What this means for us, of course, is another round of sightseeing and tour-guiding. We went down to Greenwich and up in the London Eye, and I'll spare you more about that since I've written so much about both places already. I couldn't resist showing you these photos from the Eye, though -- the sunset shot above includes the distant looping arch of Wembley Stadium to the left. Remember when I walked there back in May?
I was amused by this woman, who paid £19 to ride the Eye but devoted her attention to her cell phone.
Yesterday we went to tea at one of the swanky hotels in Mayfair. I chose a smoked tea called Lapsang Kangaroo, or something like that, and it was terrific and really unusual. We had champagne, crustless sandwiches, scones, clotted cream and an assortment of cakes -- and by the end of it all I was ironically so thirsty! I think my body wanted to dilute all the sugar I'd consumed. I came home and drank about four big glasses of water.
Tea still isn't really my thing. I'd much rather have a cup of coffee and a peanut butter sandwich, complete with unsightly crusts.
Speaking of anniversaries, I just have to point out that today is the second anniversary of my Civil Union with the terrific and ever-patient Dave, who has changed my life in so many unexpected and amazing ways! Love you, HB!
Friday, July 20, 2012
This is Sissinghurst Castle, one of my final stops during our stay in Kent. It consists of a couple of Tudor-era buildings and a few later structures, the remains of what used to be a much larger stately home with a courtyard. The home was used to house French prisoners during the Seven Years' War and then used as an almshouse for the poor, which left it in such a dilapidated state that it was eventually torn down. This is all that's left.
The grounds include incredible gardens, created by British writer Vita Sackville-West and her husband Harold Nicolson, who lived here from the 1930s onward. When they died, the house went to the National Trust, and it's now available for public visits. When I was there, it was abuzz with several busloads of German tourists.
I don't know much about Sackville-West, except that she and her set were notoriously sexually adventurous. She was pals with Virginia Woolf and the rest of the Bloomsbury Group. Her book-lined study is in the tall tower structure at Sissinghurst, and she and Nicolson converted a stable in the adjoining long building into a beautiful library.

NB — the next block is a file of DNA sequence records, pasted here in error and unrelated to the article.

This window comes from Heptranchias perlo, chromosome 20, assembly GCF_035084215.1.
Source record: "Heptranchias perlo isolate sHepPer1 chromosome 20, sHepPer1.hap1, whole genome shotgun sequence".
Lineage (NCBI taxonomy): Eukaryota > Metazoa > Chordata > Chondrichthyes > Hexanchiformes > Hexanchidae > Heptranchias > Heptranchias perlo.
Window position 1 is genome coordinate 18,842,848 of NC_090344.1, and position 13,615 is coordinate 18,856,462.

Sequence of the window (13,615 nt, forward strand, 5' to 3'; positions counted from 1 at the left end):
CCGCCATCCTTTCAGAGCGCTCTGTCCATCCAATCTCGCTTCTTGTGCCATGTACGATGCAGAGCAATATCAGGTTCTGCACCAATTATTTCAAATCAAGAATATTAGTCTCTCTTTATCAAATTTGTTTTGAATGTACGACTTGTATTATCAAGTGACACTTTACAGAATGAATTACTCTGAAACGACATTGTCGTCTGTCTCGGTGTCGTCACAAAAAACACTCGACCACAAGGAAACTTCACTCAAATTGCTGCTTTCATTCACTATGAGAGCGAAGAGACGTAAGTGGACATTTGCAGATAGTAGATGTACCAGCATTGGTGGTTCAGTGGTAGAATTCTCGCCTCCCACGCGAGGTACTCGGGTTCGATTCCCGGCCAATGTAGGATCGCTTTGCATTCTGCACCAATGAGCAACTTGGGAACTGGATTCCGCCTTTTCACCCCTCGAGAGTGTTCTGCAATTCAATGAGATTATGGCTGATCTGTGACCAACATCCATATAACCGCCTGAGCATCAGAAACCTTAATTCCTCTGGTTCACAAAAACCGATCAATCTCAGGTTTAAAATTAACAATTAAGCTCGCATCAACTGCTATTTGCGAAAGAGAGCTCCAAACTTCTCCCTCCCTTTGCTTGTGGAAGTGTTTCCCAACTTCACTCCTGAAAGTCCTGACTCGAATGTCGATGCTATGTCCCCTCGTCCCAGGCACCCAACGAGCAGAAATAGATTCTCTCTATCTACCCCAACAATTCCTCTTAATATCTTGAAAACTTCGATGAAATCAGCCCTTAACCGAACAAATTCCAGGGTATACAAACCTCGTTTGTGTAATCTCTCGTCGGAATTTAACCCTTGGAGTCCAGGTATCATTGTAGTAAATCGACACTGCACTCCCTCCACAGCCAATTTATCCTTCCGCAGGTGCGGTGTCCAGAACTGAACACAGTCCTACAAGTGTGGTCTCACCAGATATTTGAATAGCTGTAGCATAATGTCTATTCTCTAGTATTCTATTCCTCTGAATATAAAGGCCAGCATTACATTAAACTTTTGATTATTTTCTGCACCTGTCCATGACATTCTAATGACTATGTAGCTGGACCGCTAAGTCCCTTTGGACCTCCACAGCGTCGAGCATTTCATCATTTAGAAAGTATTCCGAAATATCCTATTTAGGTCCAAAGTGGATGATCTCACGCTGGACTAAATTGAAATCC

I took tons of photos in the gardens, which I'll put on Flickr. Included among the interesting plants was pink chicory -- something I'd never seen before. I'm more familiar with the blue variety.
Visitors can climb the narrow, twisting staircase up the tower and view Sackville-West's study. Unfortunately, interior photography is not permitted -- but I snuck a picture of this windowsill on the stairs. After all, it's almost outside.
This is the view of the gardens from the roof of the tower. The gardens are grouped into planting areas based on color, and bounded at the far end by a moat that dates back to the Middle Ages.
As you can see, we actually had sunshine on this particular day! Believe me, that was unusual.
Aside from the gardens, there's an old barn, an oast house (once used to dry hops for beer-making, but now an exhibit space), a gift shop and restaurant, a plant shop and a cafe. I walked out behind the barn and found this field littered with big white blobs -- which turned out to be sheep! ("Surely they're not dead," I thought, and then they moved and twitched and one stood up. I had no idea sheep lie down when they sleep, but I suppose that makes sense.) Sissinghurst is on fairly high ground, with the countryside sprawling away in all directions.
Dave unfortunately couldn't go with me to Sissinghurst, because he was working that morning. But he and his coworker Gordon joined me for lunch at a nearby pub called the Three Chimneys -- probably the best pub we've been to so far in England. That night, Dave had his final concert and we drove back to London -- through rain, of course -- arriving home around midnight. Thus ends our Kent idyll!
Thursday, July 19, 2012
As I mentioned yesterday, I spent some time during my stay in Kent exploring the local walking trails. This sounds like a wonderful, peaceful way to enjoy the bucolic English countryside -- but only if the weather cooperates. Which, in this case, it didn't.
England, I am told, has a strong tradition of maintaining public walking paths that criss-cross towns, fields, back yards and farmland. Some of the paths date back to a time before private land ownership. In Kent, I chose to follow the High Weald Landscape Trail, which runs near the school where we stayed.